Benefits of Content Personalization for Your Business
Apart from what already mentioned, the benefits of content personalization for your online business include:
- Stellar landing page optimization: Adding a personal touch for such pages (addressing visitors by their name, greeting them in their native language, etc.) can make your website stand out. Content personalization at a landing page can be done through better converting calls-to-action and showing super relevant content recommendations.
- More qualified leads: Properly segmented and nurtured with targeted content, visitors are more likely to enter your sales funnel and buy from you.
- Better user engagement: By giving website visitors what they want, you encourage them to stay with you longer. It’s a sure-fire way to influence your SEO metrics and help your website rank higher in Google.
Therefore, curating content at your website for better personalization can enhance the user experience by a long chalk. The better you address users’ needs, the higher your chances are to convert them into loyal customers. In the long run, all of this works to strengthen your brand reputation and generate more revenue.
How to Personalize Your Website’s Content
First and foremost, ensure you know your target audience inside out. Define your buyer persona with all their pain points, needs, and desires. For that, you’ll need three types of data:
- Demographic: a visitor’s age, gender, and geographic location.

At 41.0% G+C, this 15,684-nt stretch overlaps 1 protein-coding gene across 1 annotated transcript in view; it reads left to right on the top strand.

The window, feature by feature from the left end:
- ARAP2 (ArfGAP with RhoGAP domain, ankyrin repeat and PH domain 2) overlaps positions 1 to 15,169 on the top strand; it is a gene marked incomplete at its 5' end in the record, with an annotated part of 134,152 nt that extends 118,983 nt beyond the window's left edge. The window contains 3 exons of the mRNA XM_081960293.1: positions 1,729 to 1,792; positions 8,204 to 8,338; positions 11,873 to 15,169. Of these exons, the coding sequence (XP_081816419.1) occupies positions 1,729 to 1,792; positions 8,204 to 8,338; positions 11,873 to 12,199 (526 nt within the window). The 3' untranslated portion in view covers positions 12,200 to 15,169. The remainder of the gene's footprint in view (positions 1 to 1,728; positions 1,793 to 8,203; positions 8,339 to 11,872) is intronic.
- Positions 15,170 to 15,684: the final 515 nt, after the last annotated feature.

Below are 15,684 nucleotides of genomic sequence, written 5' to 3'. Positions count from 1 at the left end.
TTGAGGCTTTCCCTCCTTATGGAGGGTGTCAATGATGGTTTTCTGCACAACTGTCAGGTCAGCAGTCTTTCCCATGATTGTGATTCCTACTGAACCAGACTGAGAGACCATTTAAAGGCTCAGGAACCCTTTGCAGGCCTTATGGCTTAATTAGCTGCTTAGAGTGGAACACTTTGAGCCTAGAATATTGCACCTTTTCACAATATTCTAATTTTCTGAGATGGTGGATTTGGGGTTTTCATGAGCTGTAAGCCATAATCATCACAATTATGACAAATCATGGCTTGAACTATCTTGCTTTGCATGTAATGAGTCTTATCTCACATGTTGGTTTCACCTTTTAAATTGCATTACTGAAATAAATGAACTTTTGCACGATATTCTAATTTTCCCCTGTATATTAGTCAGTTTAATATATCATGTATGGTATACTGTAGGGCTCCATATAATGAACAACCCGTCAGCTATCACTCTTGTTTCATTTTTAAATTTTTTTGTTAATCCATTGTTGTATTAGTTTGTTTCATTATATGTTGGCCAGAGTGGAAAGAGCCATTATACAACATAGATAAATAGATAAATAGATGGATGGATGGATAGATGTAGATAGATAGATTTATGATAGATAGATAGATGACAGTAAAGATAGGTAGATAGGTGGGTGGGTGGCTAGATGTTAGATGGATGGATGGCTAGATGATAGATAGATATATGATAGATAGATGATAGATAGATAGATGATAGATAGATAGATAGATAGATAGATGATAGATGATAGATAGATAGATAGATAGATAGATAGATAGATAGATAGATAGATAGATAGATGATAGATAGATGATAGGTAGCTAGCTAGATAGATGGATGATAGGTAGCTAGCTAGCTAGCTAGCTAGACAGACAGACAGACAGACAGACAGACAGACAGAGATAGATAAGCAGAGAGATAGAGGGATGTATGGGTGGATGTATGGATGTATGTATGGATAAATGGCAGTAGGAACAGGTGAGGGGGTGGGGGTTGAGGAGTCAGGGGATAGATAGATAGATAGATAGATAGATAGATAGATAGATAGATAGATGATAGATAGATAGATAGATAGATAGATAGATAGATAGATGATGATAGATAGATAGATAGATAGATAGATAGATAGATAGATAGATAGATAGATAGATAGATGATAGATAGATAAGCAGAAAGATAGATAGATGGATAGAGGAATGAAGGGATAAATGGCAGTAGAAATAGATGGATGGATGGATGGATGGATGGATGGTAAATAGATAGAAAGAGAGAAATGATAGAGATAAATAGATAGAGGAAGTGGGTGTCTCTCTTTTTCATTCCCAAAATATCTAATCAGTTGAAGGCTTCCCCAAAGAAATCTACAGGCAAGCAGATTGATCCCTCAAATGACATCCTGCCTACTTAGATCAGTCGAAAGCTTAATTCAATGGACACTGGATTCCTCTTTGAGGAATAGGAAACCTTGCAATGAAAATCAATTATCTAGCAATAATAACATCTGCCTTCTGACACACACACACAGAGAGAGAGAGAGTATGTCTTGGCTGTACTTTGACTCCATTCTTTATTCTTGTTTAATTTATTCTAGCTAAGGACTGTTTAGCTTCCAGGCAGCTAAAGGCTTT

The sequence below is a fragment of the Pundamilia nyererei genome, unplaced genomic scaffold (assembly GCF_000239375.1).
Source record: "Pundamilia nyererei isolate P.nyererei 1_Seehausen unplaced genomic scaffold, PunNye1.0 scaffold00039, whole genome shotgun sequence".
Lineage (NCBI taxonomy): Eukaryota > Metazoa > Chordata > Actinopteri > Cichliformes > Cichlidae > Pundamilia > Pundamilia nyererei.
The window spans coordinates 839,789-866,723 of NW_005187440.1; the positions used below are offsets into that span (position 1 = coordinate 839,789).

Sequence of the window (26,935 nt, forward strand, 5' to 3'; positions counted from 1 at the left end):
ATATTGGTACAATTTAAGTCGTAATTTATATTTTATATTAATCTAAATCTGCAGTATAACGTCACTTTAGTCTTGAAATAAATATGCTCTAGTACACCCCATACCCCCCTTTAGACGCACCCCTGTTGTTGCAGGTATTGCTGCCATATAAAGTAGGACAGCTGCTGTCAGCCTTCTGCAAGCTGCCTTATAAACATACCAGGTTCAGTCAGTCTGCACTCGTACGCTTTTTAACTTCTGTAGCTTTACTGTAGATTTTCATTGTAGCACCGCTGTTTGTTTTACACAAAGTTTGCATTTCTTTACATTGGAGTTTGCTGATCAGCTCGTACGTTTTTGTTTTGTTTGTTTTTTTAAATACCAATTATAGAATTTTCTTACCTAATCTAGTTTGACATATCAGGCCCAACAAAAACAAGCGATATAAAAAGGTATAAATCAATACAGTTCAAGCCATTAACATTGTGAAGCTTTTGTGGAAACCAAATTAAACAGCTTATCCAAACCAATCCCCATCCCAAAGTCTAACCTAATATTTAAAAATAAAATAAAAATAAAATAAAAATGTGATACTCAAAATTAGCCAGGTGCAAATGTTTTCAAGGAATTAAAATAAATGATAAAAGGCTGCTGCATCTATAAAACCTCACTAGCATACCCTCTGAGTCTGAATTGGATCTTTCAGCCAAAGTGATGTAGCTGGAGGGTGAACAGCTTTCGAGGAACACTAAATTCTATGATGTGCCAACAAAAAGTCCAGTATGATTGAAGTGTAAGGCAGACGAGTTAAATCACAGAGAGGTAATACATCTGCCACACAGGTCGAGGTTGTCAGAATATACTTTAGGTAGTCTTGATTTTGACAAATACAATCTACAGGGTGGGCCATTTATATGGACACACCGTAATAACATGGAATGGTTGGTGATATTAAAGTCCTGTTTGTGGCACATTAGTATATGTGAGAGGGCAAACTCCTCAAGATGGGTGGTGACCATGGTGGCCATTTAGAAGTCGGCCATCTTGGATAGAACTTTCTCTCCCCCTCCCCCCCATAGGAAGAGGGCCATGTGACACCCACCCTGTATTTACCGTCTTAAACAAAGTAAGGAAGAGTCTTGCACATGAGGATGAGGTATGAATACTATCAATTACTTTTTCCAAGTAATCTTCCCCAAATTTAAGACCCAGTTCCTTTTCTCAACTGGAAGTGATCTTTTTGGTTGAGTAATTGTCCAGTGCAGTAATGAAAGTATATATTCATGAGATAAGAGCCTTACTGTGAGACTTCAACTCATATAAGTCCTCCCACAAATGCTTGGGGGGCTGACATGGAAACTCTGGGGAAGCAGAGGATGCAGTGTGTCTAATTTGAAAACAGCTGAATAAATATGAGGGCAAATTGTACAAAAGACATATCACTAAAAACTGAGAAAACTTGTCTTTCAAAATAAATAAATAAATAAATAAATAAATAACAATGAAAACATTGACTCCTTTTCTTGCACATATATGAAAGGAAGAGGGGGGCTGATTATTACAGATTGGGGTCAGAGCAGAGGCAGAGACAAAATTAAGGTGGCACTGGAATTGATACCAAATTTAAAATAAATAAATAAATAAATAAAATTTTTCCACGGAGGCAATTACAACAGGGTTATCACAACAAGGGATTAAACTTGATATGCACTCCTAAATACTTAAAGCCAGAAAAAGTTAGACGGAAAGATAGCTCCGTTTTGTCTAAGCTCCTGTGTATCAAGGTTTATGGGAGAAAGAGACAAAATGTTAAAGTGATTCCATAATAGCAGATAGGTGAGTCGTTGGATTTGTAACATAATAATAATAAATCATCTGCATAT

- Contextual: a visitor’s situation when they come to your website (device and browser they use, whether they are new or returning, etc.).
- Behavioral: how visitors interact with your website (CTAs they click, keywords they use to search your website, blog posts they read, etc.).
It will help you segment the audience, understand their intent, and personalize their experience accordingly.
The best option would be to consider a modular content personalization, aka changing particular page elements to match your audience, rather than creating several entirely new site variations. Decide which content sections to change for better personalization and which pages to put into play.
Pages with high traffic and intent would be good places to start.
Below are the top five website page elements to consider for personalization:
1) Homepage Headline and Hero Image
The homepage of your website is the first touchpoint for most visitors. Use its headline, subheads, and image to personalize their experience the best way possible.
That’s what you can do:
- Customize your headline to greet visitors by their account’s name. Example: Optimizely.
- Make your homepage headline or subhead text change for different segments of your audience. Use attributes such as industry, role, or any other differentiating your target segments. Thus, if a marketer and a designer visit your website, they’ll see a different headline there.
- Also, you can try personalizing your hero image for different customer segments if appropriate. Think if it makes sense in your business niche: It could work for bookings products or industries, for example.
2) Featured Blog PostsIf your website has a regularly updated blog section, you can use it to engage the audience based on specific attributes such as firmographics (industry a reader works in) or behavioral data (blog posts a reader has already read). For example, you can recommend blog posts based on a reader’s role. Or, showcase specific offers, content for further reading, and other related resources on your log-in page. Or display blog posts on the homepage to keep leads on your website longer.